Five big dumb myths about travel

travel myths

One of my 2018 goals is to be more active in the blogging world, part of which is spending more time reading and commenting on other blogs. I love seeing people’s adventures as well as their struggles. It makes me feel normal and part of a community. But also, it’s been an opportunity to roll my eyes about a million times a day because the internet is a petri dish of opinions.

After scrolling through post after post, I’m wondering how all of this comes across to those who aren’t dying to travel. From a different perspective, those wanderlust-y memes can send passive-aggressive messages that if you don’t drop everything to travel, you must not care about having an open mind or understanding the world. Some blogs are more blatant with their “this is the only way to live” snobbery or worse, perpetuate ideas about travel that are exclusive and elitist.

Newsflash: babies and “roots” don’t mean you can’t travel, as shown by the millions of blogs written by traveling families.

I’ve always been vocal about how much I love living abroad and now that I think about it, if I swap life abroad for travel, I’m certain I’ve stepped on toes in the past. If that’s the case I need to say I’m sorry, full stop. Because whether it’s wandering the globe for a year or camping close to home, there’s room for everyone to do as they please.

I love traveling but today, after being crazy frustrated with every blog saying how great travel is and the million reasons why we all have to do it, I want to talk about the ridiculousness of some of these travel myths.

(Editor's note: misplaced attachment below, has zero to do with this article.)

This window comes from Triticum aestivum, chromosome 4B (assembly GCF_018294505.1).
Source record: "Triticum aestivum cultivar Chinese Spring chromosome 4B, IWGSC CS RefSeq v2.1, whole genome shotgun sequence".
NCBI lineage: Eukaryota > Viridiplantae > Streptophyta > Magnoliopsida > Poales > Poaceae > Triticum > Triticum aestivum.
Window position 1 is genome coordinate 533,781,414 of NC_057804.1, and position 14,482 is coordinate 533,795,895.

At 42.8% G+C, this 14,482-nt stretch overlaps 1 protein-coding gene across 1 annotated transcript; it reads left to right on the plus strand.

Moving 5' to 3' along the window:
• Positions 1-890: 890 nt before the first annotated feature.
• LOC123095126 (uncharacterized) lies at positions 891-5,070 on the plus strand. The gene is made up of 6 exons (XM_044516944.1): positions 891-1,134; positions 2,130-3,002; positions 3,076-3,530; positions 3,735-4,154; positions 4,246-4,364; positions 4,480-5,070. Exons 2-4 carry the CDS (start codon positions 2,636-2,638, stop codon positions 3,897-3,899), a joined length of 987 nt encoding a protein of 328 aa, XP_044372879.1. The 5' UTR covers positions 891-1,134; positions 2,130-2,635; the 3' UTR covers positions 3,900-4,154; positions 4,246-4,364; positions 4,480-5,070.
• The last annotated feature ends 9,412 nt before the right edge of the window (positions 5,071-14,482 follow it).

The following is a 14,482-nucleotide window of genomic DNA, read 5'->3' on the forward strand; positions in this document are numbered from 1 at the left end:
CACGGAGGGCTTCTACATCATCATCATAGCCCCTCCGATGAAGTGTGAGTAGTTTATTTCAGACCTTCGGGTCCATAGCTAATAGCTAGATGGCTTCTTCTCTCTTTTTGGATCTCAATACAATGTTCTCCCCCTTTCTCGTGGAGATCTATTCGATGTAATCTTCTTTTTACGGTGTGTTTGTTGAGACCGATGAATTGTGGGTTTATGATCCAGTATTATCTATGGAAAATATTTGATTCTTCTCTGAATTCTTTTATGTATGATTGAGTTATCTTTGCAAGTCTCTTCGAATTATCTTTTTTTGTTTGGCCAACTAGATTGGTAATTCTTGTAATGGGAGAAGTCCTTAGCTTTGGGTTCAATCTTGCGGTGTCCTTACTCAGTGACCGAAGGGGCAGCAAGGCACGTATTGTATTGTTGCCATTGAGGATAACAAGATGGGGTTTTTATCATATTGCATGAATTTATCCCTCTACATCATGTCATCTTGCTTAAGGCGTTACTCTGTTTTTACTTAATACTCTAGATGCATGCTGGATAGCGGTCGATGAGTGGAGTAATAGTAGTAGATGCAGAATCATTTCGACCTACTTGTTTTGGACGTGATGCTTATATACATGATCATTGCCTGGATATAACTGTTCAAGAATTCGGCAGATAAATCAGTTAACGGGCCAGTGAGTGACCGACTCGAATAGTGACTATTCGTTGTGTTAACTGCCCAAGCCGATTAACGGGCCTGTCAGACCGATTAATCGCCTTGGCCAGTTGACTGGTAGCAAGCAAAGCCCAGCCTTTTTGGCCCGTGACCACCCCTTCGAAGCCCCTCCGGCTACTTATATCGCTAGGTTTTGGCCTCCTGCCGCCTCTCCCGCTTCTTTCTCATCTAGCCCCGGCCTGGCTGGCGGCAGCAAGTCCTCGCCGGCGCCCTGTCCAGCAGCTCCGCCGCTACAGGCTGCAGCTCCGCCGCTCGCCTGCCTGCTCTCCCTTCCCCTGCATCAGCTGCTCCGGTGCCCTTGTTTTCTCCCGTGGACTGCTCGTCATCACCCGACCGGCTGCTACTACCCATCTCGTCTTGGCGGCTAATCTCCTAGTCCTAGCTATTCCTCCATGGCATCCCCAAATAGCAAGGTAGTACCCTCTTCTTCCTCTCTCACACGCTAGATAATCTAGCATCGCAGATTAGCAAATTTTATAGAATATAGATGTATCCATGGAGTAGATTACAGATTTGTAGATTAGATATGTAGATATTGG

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Coming to grips with my “Americanness”

embarrassed to be an american

Somewhere in my college days, I took a couple semesters of French. I remember my professor very well, probably because he was a salt-and-pepper-haired dapper Frenchman who could really pull off a scarf. But also, I remember him because he never minced words when he talked about the differences between the French and Americans.

One day at the beginning of the semester, he told us all to stop smiling so much. I may have recoiled, it shocked me so much. I quickly uncurled my lips. I’m sure they didn’t stay there long. I can’t help it. Smiling is engrained in American DNA, just like the pathological enthusiasm that practically seeps from our pores.

He went on to tell us that in France if you see someone smiling at strangers on the street you assume they’re senile, drunk or without much sense. I had no idea that what I thought was a symbol of being earnest and open was telling legions of French people I was an idiot.
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The importance of being a good traveler and 5 ways to do it

importance good traveler

I’ve been thinking a lot lately about the importance of being a good traveler. It’s been hard to miss the news about the plague of over tourism striking Europe this year, to the point that several cities (Barcelona, Venice, Dubrovnik) staged protests against the number of visitors they received this summer.

Governments have been scrambling during the past couple of years to cope with the influx of travelers during peak seasons. It doesn’t come as much of a surprise. Budget airlines are so cheap, even more so if you’re already living in Europe. Technology makes it so easy to navigate and communicate that booking a trip is less intimidating than ever. Social media is doing its job by inspiring wanderlust galore. Of course, tourism isn’t going anywhere. It’s a necessary evil for many cities.

Of course, local governments have a role to play. So do the visitors. Just because a place needs your tourist dollars doesn’t give you license to have a “what happens in Vegas, stays in Vegas” type attitude. If travelers want to keep visiting the most beautiful places in the world, we need to adopt a “leave it better than you found it” travel philosophy.

Here are five ways to do it.

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Musings from a reformed reluctant traveler

not like travel